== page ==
The multi-award-winning Hamilton tells the story of Alexander Hamilton, one of the United States’ founding fathers, and it was announced yesterday it will open at Sydney’s Lyric Theatre in March 2021.
Both Sydney and Melbourne had been vying for the premiere of the musical, with Sydney reportedly securing the rights after intervention by NSW Premier Gladys Berejiklian.
SA Shadow Arts Minister Jayne Stinson, who saw Hamilton: An American Musical on Broadway during a visit to New York, has urged Premier Marshall to work with local promoters and “strongly advocate to ensure SA gets to share in the $84 million economic windfall NSW is now anticipating”.
“This has won an unprecedented number of awards – Grammys, Tonys, Pulitzer Prizes – and just in the America it has had $US526 million in turnover … that’s an incredible amount of money,” she told InDaily.
It has not been revealed how much the NSW Government had to spend to secure the rights, but the ABC reports that it was enough to fend off both interstate competition and bids from other cities in the Asia-Pacific region.
Stinson said she wasn’t specifically calling on the Marshall Government to fork out money to bring the musical here.
“The first thing is to go and have a conversation about it, because as far as I’m aware there are no conversations that have gone on yet about it.
“A lot of these shows premiere in one of the big cities and then the fight is on to bring them somewhere else.
“We’ve got a really good case. We’ve got some great facilities and by 2021-22 we’re going to have even better facilities with the Festival Centre redevelopment and Her Majesty’s Theatre, so I think we should start these conversations.
“I’m not specifically calling for the Government to put money in – [but] I think you absolutely have to do those assessments.”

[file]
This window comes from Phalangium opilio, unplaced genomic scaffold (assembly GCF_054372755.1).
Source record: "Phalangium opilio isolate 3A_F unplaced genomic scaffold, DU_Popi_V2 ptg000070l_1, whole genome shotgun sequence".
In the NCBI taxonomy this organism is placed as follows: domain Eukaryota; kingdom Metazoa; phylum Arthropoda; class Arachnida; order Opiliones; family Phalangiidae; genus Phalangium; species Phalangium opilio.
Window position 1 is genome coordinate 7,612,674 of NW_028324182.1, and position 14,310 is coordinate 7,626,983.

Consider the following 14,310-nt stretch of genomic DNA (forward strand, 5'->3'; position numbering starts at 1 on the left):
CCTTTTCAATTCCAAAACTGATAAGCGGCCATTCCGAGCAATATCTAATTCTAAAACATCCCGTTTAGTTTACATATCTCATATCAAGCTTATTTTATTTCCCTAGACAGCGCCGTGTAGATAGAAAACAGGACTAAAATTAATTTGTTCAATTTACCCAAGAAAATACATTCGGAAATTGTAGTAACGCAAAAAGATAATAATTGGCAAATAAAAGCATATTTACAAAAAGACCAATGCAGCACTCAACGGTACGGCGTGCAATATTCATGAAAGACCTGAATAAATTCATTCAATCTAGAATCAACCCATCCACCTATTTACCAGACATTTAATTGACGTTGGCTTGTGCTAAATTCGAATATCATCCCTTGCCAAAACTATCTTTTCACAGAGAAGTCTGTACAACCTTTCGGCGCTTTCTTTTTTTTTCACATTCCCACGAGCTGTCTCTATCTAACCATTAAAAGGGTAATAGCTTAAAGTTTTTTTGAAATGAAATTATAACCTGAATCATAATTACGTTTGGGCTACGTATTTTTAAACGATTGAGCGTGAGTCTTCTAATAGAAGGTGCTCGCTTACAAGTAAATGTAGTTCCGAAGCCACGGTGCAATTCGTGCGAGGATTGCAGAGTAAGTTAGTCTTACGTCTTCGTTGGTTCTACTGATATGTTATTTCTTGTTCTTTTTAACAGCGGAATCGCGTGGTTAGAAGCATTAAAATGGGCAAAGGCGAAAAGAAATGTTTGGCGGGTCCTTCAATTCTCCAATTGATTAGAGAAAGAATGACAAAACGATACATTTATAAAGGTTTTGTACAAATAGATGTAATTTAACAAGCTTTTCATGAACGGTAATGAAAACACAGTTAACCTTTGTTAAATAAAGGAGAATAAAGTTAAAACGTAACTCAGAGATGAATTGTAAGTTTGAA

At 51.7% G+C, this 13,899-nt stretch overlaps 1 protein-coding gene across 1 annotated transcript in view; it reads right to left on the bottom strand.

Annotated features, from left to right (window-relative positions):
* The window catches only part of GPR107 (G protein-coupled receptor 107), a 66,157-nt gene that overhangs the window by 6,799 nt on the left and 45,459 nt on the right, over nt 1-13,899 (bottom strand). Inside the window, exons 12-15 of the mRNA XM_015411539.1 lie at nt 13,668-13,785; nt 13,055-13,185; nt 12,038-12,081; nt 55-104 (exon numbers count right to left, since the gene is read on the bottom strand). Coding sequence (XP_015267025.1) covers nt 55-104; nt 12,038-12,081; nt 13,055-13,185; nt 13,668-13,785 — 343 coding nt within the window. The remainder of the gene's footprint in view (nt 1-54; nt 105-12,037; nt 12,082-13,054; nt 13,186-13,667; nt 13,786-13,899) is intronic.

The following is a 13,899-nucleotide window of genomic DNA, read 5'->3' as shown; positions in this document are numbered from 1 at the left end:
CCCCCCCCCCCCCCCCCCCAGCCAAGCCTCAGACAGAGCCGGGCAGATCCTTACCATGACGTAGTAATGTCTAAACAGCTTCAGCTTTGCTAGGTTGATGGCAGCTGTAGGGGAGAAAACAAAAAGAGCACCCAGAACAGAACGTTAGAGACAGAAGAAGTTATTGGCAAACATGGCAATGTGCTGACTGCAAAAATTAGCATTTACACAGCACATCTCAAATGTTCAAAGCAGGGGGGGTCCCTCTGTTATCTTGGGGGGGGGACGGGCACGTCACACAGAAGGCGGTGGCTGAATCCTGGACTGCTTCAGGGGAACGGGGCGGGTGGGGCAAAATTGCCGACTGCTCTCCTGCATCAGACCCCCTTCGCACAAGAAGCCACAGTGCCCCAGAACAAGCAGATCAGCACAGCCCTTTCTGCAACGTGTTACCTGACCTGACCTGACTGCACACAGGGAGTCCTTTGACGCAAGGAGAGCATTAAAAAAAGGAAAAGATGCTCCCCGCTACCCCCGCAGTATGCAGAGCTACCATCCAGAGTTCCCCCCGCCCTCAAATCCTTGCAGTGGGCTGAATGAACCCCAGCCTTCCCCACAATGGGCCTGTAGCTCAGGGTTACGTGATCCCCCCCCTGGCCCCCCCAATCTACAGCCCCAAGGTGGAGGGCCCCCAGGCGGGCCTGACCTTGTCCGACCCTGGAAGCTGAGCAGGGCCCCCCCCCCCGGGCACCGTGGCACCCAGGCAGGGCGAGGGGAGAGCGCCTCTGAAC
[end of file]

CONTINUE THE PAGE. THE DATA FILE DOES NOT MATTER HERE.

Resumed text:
InDaily asked the Premier’s office this morning if he would be prepared to advocate to bring Hamilton to Adelaide. A State Government spokesperson responded by saying the Government had “every confidence in the expert team at the Adelaide Festival Centre and their experience in managing the festival program”.
“South Australia has attracted a range of high-quality productions this year, including Disney’s Aladdin and The Book of Mormon – which is great news for our state,” they added.
When questioned about Hamilton in an interview on ABC radio this morning, Treasurer Rob Lucas also praised the role of “people like [Adelaide Festival Centre CEO] Douglas Gautier and others who’ve done a magnificent job” in attracting Disney’s Aladdin to Adelaide, adding:
“They are the experts – I think why don’t we keep the politicians out of artistic endeavours and leave it to the art experts like Douglas Gautier and the Festival. I’ve got absolute confidence in them and if it’s a good deal for South Australia I’m sure they’ll either look at it or perhaps already are looking at it.”
Stinson argues that bringing the show to Adelaide would “drive hundreds, if not thousands” of jobs in the arts, entertainment and hospitality.
She said it would also be a treat for SA audiences. As well as having an “edgy score, brilliant cast, breathtaking sets and magnificent costumes”, it explored themes such as immigration and identity that would resonate with Australians.
“It’s quite innovative in a lot of different ways so I think all those things will appeal to Australian audiences.”
The Adelaide Festival Centre did not directly answer InDaily‘s query whether any attempts had already been made to bring Hamilton to Adelaide, but Liz Hawkins, the centre’s director of programming, development and venue sales, said contracts and touring schedules for major productions took years to arrange.
Asked about the local audience’s appetite for musicals, and whether the Festival Centre currently had capacity to stage a show of Hamilton‘s scale, Hawkins said:
“Hundreds of thousands of people have visited Adelaide Festival Centre in the past year to see The Wizard of Oz, Mamma Mia, Priscilla, Aladdin and we still have The Book of Mormon and West Side Story on its way.
“Adelaide Festival Centre has capacity for the biggest touring musicals, like Matilda and Aladdin, and the redeveloped Her Majesty’s Theatre will give us another 1400 seats and state-of-the-art staging and facilities. Having two large lyric theatres and enthusiastic audiences makes Adelaide even more attractive to producers of major musicals.”
Your support will help us continue the important work of InReview in publishing free professional journalism that celebrates, interrogates and amplifies arts and culture in South Australia.Donate Here